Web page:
I've decided to fork FCE Ultra eXtended-Debug 1.0a under the name FCEUXD SP with the hope to make significant contributions and improvements to the NES debugging experience. My main reason for this was the sorry state of NES debugging today. Even with the best NES emulator debuggers today barely anything is possible. If I had to guess where NES debugging today is I'd estimate it's somewhere between debug.com and Borland's Turbo Debugger. That's an unacceptable situation in my opinion.
Here's where I come into play. As the original FCE Ultra was thankfully released under GPL I was able to get the source code of one of it's former forks FCE Ultra eXtended-Debug 1.0a from Zophar's Domain. The code is very well written so I had absolutely no problems with adding new functionality. It was not even necessary to change the interface of one, single pre-existing function.
In this first release of FCEUXD SP 1.0 I've added two features which were at the very top of my list: A simple form of symbolic debugging and conditional breakpoints.
Symbolic Debugging: I've defined a simple debug information file format for FCEUXD SP which contains names for memory addresses and comments. Defining names has two functions: If the renamed line is shown in the disassembly window the name will appear right above the line of code. If the renamed line is referenced in an instruction (for example "JSR $8000") the offset is replaced by the name. Like names comments are also added before the line of code they were defined for.
The debugging information file format is a very simple text file format. Here's an example file (*all* lines must end with a new line; including the last one):
Edit: Well, HTML is beating me again. It doesn't look correctly formatted. Look at the end of this post for a good file.
<br />$8002##Comment without name
There are three #-separated parts in every line. The memory address to rename, the new name of that memory address (optional) and the comment for that memory address (also optional).
Two of the bigger weaknesses so far are that only four-byte addresses are properly supported (the representation in the disassembly window matters though; $3C1 might not work but $03C1 does) and that all addresses are case-sensitive ($03c1 does not work; $03C1 does).
Because of the nature of the NES not all parts of the ROM file are in memory at the same time. Different parts (banks) are paged in and out at certain occasions. To account for this every bank in the ROM needs it's own debugging information file. The name of such a file is RomName.nes.X.nl where X is the hexadecimal representation of the bank ID the file is for. For the curious: The file extension nl stands for name list.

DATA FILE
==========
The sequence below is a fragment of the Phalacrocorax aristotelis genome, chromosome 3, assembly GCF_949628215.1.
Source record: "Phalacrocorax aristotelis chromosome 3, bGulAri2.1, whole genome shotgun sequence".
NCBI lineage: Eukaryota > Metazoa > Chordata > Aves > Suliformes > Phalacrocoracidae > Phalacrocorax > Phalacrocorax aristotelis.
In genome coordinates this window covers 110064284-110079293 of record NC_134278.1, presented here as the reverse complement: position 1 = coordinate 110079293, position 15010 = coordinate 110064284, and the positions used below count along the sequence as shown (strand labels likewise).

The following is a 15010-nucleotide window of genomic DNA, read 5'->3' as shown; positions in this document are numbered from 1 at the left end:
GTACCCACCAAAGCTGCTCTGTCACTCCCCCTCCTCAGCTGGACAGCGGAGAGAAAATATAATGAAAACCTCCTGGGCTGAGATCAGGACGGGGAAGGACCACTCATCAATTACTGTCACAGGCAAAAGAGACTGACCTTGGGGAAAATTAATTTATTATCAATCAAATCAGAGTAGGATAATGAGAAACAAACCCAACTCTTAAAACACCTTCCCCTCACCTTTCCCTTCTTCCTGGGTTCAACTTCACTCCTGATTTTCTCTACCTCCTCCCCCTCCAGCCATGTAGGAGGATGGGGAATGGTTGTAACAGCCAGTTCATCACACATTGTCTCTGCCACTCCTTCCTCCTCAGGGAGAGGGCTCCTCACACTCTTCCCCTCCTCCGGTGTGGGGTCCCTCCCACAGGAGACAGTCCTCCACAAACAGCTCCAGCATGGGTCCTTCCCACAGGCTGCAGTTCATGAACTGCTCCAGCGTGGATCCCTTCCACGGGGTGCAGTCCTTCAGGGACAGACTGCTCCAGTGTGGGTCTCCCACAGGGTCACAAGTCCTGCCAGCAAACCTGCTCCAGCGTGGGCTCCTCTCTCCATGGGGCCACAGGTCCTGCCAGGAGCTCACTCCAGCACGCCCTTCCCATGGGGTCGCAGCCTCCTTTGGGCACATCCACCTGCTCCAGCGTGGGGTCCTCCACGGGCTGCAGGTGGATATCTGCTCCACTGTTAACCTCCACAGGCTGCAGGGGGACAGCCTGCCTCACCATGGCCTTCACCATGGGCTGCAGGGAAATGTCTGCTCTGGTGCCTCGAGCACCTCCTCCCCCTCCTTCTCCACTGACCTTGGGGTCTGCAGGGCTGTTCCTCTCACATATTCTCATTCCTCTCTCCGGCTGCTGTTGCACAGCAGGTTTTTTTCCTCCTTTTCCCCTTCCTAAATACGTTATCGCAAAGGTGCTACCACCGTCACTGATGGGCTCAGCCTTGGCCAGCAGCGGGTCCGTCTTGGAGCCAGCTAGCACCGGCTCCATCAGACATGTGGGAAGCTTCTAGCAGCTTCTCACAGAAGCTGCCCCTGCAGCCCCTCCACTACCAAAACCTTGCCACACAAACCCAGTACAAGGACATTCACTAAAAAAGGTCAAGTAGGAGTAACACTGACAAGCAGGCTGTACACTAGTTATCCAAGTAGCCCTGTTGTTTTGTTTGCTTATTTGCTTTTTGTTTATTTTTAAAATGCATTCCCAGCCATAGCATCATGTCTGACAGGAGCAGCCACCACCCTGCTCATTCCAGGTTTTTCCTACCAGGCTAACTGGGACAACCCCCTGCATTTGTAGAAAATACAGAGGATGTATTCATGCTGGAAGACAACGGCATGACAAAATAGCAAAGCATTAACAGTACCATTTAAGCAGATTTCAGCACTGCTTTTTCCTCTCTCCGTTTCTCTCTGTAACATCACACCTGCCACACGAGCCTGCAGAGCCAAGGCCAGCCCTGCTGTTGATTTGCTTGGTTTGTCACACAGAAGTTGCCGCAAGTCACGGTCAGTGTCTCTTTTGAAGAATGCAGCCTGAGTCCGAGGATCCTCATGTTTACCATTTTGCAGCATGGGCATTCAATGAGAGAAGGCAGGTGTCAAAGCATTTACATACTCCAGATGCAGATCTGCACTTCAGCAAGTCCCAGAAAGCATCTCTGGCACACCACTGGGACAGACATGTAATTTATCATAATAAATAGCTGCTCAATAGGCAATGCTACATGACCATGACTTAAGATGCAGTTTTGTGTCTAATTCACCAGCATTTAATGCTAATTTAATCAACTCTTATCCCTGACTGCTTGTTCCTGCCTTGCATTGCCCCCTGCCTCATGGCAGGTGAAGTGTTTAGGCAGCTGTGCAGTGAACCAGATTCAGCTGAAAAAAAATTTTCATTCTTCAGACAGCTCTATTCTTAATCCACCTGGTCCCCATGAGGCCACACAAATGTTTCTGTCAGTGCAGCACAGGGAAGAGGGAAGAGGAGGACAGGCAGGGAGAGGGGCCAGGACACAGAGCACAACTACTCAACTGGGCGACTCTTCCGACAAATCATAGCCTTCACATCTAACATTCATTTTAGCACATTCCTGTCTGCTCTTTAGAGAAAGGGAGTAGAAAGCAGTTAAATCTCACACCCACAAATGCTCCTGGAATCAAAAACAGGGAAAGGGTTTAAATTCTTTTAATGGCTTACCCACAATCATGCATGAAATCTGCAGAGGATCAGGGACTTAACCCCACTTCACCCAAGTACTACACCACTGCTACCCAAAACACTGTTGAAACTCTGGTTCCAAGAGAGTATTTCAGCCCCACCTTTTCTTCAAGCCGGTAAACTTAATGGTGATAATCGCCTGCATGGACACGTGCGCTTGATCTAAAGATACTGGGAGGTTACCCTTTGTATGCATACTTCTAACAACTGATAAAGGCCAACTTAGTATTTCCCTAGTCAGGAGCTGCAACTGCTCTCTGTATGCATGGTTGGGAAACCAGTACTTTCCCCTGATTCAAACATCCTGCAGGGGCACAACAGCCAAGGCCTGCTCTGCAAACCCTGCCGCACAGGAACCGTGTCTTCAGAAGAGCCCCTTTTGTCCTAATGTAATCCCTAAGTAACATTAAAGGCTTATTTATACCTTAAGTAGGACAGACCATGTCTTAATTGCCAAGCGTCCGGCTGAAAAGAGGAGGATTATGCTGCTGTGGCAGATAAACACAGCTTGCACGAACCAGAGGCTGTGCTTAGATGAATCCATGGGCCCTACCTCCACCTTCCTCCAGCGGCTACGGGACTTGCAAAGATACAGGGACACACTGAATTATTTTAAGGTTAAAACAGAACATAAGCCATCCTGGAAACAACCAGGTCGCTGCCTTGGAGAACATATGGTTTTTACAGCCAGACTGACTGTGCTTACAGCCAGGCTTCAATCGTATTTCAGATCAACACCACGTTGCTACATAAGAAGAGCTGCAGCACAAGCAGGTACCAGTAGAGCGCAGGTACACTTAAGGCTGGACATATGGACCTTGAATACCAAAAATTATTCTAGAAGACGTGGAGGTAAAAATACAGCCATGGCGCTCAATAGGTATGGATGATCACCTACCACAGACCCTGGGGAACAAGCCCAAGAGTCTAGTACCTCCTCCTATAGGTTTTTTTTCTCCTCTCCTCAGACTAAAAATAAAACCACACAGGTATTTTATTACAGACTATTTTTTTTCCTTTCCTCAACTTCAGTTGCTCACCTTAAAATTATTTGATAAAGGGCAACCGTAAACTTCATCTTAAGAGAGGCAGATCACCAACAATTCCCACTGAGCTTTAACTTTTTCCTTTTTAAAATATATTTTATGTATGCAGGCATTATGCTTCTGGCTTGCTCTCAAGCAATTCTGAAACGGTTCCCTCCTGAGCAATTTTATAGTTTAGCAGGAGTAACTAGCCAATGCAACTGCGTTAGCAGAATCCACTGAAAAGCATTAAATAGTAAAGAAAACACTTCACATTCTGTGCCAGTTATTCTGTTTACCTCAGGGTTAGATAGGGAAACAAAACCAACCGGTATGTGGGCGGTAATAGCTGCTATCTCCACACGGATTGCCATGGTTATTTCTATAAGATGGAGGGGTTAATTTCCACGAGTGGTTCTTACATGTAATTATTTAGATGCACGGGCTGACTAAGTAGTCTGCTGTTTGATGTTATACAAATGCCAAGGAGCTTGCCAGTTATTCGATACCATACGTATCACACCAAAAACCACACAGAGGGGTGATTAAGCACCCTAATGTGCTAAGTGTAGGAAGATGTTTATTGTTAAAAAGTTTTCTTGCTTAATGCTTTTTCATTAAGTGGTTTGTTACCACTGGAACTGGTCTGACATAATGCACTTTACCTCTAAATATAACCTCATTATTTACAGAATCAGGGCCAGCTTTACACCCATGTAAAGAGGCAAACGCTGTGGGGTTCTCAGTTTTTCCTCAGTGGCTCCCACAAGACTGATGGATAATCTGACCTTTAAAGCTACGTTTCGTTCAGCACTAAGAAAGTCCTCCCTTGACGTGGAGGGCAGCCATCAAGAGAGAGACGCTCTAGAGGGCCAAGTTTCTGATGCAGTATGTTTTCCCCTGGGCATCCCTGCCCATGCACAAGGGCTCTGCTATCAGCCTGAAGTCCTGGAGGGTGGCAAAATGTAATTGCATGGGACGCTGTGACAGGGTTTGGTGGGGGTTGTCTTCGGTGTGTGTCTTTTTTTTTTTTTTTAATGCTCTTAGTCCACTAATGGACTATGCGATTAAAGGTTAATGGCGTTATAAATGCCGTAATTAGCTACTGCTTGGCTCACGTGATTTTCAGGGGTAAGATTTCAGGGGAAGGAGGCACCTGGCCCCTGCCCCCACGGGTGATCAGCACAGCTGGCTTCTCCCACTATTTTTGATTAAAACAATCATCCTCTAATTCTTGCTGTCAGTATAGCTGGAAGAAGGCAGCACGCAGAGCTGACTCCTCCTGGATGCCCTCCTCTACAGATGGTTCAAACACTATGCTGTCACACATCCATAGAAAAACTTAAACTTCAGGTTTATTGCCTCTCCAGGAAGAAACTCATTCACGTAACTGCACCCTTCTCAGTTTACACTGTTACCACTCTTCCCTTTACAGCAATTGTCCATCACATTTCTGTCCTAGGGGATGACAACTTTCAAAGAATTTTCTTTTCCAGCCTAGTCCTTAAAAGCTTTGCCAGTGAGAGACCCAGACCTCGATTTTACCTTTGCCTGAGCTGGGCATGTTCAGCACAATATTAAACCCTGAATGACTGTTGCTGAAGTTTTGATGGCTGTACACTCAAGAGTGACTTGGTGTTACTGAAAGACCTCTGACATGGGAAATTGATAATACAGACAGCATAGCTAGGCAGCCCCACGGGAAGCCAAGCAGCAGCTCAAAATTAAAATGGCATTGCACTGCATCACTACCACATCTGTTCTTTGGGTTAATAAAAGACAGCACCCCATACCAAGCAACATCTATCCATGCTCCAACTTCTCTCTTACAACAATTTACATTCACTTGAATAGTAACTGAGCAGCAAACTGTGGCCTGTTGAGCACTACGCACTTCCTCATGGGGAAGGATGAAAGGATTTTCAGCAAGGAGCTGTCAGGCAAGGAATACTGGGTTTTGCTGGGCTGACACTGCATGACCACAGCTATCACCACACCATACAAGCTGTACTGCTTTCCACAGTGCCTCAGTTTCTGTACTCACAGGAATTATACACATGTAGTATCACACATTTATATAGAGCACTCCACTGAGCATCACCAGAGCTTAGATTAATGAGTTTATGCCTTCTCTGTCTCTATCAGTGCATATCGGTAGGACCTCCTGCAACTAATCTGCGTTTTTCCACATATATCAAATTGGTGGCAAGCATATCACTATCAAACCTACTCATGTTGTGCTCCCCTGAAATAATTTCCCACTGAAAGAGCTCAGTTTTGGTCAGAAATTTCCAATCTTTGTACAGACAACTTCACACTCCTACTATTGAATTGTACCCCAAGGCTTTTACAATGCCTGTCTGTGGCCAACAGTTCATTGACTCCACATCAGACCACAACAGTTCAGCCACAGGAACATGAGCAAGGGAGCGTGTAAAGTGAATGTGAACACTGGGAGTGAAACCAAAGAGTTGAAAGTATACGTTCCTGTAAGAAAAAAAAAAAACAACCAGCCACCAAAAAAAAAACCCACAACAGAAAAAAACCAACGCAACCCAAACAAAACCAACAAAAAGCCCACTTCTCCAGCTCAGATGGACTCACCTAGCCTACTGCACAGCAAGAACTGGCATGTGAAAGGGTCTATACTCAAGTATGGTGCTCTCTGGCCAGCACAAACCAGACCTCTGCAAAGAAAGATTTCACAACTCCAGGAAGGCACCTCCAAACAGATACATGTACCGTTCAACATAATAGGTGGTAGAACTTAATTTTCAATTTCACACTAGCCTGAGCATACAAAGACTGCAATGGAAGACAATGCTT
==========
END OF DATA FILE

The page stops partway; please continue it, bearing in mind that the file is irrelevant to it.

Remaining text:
Here are example screenshots for a piece of Faxanadu debugged using FCE Ultra eXtended-Debug 1.0a and FCEUXD SP. It shows a function adding a number of health points to the player's current health points and another function decreasing the player's health points.
Conditional breakpoints: Another minor annoyance was the lack of conditional breakpoints. I've added this functionality to the breakpoint definitions. When adding or editing a breakpoint you now have the option to add a condition for this breakpoint. Right now conditions are relatively simple but enough for probably more than 90% of all debugging.
A condition is a simple C-style expression. Supported values are A (register), X (register), Y (register), N, V, U, B, D, I, Z, C (all flags), hex numbers of the form #1234 and values at (CPU) memory locations of the form $1234. These values can be compared using the operators ==, !=, >=, <=, > and <. Two or more expressions can be connected using conditional OR (||) or conditional AND (&&).
Examples for valid conditions:
A > #5 (Value of register A is greater than 5)
B == #4 || B == #12 (Value of register B is 4 or 12)
C == #0 && $8000 == A (Carry flag is not set and the value of byte $8000 equals the value of register A)
That should be sufficient for the initial release. Features planned for the future are: Mouse-over tool-tips for renamed addresses to see the original value, watches, better conditions, an option to auto-execute a command when a breakpoint is triggered and the ability to navigate through the disassembly by double-clicking names or addresses.
Excellent idea to get the sources out guys. Hopefully soon someone can port your hard work over to Linux/X11 so more work can be done. Some ideas for those would-be Linux/X11 porters: SDL, OpenGL, GTK 2.x, and USB Joystick support.